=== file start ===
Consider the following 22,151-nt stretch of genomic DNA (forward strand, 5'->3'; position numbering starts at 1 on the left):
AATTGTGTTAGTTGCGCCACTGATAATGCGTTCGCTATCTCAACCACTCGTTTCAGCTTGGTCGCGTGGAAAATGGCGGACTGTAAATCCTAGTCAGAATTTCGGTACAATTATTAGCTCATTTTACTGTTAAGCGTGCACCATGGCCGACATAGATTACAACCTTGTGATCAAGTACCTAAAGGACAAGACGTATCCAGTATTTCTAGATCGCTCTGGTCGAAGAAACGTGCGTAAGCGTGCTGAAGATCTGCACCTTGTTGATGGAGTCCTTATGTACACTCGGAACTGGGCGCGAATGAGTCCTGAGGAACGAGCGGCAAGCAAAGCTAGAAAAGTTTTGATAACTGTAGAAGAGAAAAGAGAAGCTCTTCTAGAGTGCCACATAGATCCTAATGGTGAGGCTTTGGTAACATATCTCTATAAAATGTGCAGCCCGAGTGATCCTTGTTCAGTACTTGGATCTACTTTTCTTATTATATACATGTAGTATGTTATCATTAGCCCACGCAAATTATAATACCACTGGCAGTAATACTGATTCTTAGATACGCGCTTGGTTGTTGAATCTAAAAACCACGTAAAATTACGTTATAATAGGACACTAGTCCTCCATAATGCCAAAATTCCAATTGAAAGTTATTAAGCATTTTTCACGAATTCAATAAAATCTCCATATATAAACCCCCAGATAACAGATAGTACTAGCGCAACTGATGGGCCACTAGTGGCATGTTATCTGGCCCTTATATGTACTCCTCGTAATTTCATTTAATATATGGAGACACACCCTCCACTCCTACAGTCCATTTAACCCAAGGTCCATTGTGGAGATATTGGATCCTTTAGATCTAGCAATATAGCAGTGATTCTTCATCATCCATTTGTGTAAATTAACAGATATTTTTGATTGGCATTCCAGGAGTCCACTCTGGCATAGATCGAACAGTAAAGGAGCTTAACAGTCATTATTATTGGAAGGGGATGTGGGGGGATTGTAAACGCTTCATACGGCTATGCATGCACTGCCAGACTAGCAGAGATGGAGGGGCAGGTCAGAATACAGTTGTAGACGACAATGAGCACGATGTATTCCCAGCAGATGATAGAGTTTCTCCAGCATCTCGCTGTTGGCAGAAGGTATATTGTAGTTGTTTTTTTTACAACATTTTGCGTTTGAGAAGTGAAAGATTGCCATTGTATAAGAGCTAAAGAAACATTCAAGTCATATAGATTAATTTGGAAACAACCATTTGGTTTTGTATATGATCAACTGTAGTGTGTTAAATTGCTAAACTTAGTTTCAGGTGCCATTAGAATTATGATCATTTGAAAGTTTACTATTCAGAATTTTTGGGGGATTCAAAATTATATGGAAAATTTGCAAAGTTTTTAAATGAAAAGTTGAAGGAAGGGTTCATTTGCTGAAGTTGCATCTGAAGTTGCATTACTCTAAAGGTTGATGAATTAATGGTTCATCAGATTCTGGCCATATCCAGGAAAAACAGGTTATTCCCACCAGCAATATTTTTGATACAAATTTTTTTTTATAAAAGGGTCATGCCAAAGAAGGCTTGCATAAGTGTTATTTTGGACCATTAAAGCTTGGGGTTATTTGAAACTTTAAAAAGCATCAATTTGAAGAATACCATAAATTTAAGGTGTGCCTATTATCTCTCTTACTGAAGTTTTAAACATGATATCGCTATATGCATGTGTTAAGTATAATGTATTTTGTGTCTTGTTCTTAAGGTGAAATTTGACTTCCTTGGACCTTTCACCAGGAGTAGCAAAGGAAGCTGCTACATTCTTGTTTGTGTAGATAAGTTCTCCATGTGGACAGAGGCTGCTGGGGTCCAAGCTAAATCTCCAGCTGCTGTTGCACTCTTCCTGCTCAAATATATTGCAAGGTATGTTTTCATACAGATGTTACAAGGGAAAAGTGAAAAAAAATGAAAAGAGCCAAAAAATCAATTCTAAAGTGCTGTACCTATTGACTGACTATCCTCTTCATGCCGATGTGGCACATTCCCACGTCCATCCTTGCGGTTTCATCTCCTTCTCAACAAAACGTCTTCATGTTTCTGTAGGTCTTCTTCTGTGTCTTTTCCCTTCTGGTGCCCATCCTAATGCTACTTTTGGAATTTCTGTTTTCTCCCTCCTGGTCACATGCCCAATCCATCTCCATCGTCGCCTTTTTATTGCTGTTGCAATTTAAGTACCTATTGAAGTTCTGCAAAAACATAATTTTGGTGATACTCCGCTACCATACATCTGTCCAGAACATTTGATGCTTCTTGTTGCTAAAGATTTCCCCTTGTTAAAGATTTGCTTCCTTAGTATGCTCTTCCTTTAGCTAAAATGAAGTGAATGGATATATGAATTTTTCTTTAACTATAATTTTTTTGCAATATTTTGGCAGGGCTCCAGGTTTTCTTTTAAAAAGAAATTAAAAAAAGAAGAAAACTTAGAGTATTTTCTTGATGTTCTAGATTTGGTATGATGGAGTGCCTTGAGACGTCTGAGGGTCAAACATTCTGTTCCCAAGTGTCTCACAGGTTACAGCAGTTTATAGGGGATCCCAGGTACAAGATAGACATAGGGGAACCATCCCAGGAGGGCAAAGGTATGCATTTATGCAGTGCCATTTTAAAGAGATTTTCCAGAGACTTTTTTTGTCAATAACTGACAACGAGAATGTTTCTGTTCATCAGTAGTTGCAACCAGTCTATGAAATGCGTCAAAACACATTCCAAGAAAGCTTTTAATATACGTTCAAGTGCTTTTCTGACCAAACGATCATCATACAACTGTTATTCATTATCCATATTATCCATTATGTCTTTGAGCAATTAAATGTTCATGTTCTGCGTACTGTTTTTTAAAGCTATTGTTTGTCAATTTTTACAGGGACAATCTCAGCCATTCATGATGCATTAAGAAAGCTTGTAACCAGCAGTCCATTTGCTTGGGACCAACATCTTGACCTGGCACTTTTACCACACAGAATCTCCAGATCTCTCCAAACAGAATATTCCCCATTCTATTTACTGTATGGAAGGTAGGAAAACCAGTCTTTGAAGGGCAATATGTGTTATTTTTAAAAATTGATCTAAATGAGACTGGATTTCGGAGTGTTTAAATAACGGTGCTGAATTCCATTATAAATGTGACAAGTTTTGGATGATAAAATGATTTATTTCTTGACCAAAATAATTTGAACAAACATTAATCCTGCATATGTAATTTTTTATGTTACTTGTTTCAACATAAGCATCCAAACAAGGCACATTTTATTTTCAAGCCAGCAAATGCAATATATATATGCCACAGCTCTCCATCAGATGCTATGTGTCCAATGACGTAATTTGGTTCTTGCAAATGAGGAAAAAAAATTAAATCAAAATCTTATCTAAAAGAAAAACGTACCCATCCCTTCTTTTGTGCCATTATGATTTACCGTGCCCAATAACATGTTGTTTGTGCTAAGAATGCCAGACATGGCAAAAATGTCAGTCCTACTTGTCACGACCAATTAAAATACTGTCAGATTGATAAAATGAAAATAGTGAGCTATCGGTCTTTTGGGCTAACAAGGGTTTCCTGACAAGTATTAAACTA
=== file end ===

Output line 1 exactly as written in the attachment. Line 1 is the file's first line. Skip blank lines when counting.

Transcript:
Consider the following 22,151-nt stretch of genomic DNA (forward strand, 5'->3'; position numbering starts at 1 on the left):